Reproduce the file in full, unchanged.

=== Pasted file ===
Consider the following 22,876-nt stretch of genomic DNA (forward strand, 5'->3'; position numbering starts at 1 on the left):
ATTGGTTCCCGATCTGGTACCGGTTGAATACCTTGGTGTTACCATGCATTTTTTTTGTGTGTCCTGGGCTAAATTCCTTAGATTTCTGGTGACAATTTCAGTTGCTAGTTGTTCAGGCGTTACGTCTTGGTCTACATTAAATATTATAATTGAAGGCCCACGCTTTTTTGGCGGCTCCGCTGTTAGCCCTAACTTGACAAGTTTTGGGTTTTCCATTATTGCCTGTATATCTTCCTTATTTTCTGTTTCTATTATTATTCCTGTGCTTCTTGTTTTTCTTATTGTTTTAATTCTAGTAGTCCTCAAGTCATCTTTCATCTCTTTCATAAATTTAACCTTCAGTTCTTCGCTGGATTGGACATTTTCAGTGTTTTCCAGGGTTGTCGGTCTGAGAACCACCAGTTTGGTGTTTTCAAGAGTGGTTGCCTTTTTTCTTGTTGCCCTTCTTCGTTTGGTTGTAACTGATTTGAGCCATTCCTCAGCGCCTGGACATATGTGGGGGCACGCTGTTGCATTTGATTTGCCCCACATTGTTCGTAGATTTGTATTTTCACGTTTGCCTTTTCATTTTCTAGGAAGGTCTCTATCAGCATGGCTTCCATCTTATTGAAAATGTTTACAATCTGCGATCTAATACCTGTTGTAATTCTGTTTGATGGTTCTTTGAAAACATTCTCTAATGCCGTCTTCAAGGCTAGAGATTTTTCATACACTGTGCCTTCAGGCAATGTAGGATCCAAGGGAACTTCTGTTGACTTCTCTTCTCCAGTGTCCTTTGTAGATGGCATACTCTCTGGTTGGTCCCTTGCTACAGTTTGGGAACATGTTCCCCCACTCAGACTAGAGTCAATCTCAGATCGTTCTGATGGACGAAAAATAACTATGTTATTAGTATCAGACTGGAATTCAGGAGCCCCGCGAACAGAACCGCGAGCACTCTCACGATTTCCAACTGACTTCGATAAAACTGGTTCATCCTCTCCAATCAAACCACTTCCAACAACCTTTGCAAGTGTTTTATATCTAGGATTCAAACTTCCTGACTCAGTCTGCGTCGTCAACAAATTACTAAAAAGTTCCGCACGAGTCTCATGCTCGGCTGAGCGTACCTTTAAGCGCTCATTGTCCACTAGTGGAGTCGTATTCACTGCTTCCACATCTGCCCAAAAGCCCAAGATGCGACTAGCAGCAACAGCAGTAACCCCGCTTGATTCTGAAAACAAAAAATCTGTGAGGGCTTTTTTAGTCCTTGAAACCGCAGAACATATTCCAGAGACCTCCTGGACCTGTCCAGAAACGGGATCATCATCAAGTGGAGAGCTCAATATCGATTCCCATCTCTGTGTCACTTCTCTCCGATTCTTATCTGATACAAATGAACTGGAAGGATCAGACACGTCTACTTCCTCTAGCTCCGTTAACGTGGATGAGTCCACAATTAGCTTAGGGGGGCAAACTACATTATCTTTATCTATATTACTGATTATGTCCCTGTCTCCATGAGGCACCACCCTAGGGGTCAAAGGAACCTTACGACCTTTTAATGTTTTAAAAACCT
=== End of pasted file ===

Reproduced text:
Consider the following 22,876-nt stretch of genomic DNA (forward strand, 5'->3'; position numbering starts at 1 on the left):
ATTGGTTCCCGATCTGGTACCGGTTGAATACCTTGGTGTTACCATGCATTTTTTTTGTGTGTCCTGGGCTAAATTCCTTAGATTTCTGGTGACAATTTCAGTTGCTAGTTGTTCAGGCGTTACGTCTTGGTCTACATTAAATATTATAATTGAAGGCCCACGCTTTTTTGGCGGCTCCGCTGTTAGCCCTAACTTGACAAGTTTTGGGTTTTCCATTATTGCCTGTATATCTTCCTTATTTTCTGTTTCTATTATTATTCCTGTGCTTCTTGTTTTTCTTATTGTTTTAATTCTAGTAGTCCTCAAGTCATCTTTCATCTCTTTCATAAATTTAACCTTCAGTTCTTCGCTGGATTGGACATTTTCAGTGTTTTCCAGGGTTGTCGGTCTGAGAACCACCAGTTTGGTGTTTTCAAGAGTGGTTGCCTTTTTTCTTGTTGCCCTTCTTCGTTTGGTTGTAACTGATTTGAGCCATTCCTCAGCGCCTGGACATATGTGGGGGCACGCTGTTGCATTTGATTTGCCCCACATTGTTCGTAGATTTGTATTTTCACGTTTGCCTTTTCATTTTCTAGGAAGGTCTCTATCAGCATGGCTTCCATCTTATTGAAAATGTTTACAATCTGCGATCTAATACCTGTTGTAATTCTGTTTGATGGTTCTTTGAAAACATTCTCTAATGCCGTCTTCAAGGCTAGAGATTTTTCATACACTGTGCCTTCAGGCAATGTAGGATCCAAGGGAACTTCTGTTGACTTCTCTTCTCCAGTGTCCTTTGTAGATGGCATACTCTCTGGTTGGTCCCTTGCTACAGTTTGGGAACATGTTCCCCCACTCAGACTAGAGTCAATCTCAGATCGTTCTGATGGACGAAAAATAACTATGTTATTAGTATCAGACTGGAATTCAGGAGCCCCGCGAACAGAACCGCGAGCACTCTCACGATTTCCAACTGACTTCGATAAAACTGGTTCATCCTCTCCAATCAAACCACTTCCAACAACCTTTGCAAGTGTTTTATATCTAGGATTCAAACTTCCTGACTCAGTCTGCGTCGTCAACAAATTACTAAAAAGTTCCGCACGAGTCTCATGCTCGGCTGAGCGTACCTTTAAGCGCTCATTGTCCACTAGTGGAGTCGTATTCACTGCTTCCACATCTGCCCAAAAGCCCAAGATGCGACTAGCAGCAACAGCAGTAACCCCGCTTGATTCTGAAAACAAAAAATCTGTGAGGGCTTTTTTAGTCCTTGAAACCGCAGAACATATTCCAGAGACCTCCTGGACCTGTCCAGAAACGGGATCATCATCAAGTGGAGAGCTCAATATCGATTCCCATCTCTGTGTCACTTCTCTCCGATTCTTATCTGATACAAATGAACTGGAAGGATCAGACACGTCTACTTCCTCTAGCTCCGTTAACGTGGATGAGTCCACAATTAGCTTAGGGGGGCAAACTACATTATCTTTATCTATATTACTGATTATGTCCCTGTCTCCATGAGGCACCACCCTAGGGGTCAAAGGAACCTTACGACCTTTTAATGTTTTAAAAACCT